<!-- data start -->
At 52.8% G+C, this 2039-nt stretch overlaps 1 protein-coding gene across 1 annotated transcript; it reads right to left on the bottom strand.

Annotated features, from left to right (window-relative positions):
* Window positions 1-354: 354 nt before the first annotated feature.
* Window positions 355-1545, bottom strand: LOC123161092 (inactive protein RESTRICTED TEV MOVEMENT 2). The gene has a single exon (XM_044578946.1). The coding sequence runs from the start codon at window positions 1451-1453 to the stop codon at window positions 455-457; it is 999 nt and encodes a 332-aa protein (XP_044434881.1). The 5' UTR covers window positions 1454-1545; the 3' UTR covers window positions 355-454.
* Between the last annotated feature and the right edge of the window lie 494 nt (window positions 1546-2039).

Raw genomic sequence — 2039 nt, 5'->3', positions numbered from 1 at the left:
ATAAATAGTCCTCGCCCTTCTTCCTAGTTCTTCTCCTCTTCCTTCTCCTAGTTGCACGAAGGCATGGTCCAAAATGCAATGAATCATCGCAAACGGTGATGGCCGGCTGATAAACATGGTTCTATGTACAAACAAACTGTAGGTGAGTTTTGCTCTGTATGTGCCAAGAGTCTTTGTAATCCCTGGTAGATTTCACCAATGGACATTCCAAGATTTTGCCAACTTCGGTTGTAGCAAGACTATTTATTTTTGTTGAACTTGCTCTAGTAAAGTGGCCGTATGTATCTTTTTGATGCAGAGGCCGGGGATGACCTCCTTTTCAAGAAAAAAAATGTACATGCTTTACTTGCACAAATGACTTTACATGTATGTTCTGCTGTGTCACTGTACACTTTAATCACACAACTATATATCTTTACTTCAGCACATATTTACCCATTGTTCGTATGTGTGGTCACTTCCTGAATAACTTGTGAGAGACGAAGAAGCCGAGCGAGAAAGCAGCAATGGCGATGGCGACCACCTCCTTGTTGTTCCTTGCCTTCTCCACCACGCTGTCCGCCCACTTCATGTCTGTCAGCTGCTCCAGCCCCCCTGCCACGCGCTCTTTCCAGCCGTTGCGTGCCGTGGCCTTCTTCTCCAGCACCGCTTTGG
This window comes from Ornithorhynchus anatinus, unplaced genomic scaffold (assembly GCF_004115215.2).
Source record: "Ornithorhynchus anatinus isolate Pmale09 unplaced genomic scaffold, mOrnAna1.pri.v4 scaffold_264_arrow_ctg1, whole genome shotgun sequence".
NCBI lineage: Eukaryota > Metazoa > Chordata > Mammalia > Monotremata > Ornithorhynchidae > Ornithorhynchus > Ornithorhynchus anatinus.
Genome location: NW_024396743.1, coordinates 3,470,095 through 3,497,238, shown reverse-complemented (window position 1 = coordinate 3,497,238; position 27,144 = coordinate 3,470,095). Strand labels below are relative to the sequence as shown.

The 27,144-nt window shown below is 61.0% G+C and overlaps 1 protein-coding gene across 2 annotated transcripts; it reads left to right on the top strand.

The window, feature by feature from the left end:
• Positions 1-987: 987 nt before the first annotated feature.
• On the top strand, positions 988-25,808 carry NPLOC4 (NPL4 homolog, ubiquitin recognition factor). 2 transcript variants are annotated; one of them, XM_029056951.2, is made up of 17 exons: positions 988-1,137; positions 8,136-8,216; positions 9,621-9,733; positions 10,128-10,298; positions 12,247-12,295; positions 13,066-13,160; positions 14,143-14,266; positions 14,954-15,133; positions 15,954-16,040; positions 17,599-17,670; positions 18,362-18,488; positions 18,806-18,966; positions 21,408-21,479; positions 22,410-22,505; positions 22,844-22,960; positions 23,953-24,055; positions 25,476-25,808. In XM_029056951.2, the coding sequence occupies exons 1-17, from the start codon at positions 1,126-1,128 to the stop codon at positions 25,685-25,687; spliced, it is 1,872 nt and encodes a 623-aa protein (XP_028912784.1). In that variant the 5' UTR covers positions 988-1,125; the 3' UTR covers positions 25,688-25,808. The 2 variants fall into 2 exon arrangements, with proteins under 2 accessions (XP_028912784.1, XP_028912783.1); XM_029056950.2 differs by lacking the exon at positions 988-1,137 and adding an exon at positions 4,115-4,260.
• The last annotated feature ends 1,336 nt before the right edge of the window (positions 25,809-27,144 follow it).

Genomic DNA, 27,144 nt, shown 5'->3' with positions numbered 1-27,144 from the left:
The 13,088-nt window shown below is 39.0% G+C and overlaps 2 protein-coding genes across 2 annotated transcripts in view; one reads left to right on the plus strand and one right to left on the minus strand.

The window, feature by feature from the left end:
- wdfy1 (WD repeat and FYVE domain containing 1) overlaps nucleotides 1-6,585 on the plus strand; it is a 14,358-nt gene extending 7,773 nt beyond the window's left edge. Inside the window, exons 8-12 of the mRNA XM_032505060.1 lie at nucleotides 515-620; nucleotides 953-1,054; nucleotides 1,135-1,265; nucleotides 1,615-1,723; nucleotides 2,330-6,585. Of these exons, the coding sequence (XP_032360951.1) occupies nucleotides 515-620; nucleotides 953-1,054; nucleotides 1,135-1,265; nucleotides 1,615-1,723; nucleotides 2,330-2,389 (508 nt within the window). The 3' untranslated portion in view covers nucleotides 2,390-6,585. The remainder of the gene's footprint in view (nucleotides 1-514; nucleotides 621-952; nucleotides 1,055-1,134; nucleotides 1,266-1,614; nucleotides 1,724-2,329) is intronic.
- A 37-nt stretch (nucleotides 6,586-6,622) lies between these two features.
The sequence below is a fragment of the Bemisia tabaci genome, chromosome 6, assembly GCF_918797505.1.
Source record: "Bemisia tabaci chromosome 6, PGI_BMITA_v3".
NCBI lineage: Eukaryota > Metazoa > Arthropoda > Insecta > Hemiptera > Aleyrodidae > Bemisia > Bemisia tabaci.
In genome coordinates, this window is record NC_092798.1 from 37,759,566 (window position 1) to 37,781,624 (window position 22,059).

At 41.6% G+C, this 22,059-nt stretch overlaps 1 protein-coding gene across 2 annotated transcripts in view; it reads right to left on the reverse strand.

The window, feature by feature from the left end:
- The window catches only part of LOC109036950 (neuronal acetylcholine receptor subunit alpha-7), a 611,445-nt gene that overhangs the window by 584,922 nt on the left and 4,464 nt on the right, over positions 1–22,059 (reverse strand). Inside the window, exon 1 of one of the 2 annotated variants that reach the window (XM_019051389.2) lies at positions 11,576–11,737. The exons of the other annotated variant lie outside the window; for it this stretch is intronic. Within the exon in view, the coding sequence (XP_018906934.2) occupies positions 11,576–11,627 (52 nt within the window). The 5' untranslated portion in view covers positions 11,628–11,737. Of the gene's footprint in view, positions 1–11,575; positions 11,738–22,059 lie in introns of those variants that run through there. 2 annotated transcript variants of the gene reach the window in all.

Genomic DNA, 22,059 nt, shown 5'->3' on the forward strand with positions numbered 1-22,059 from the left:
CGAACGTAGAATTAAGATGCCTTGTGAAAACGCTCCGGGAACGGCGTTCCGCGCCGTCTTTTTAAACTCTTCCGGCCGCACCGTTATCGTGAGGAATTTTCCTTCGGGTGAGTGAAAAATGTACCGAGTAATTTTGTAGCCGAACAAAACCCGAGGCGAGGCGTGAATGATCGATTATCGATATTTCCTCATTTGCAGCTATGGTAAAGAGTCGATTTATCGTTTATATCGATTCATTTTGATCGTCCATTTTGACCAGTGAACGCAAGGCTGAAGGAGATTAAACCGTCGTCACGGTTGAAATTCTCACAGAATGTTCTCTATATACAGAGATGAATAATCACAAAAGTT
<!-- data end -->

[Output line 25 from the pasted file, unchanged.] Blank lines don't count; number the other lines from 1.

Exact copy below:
In genome coordinates, this window is record NC_092798.1 from 37,759,566 (window position 1) to 37,781,624 (window position 22,059).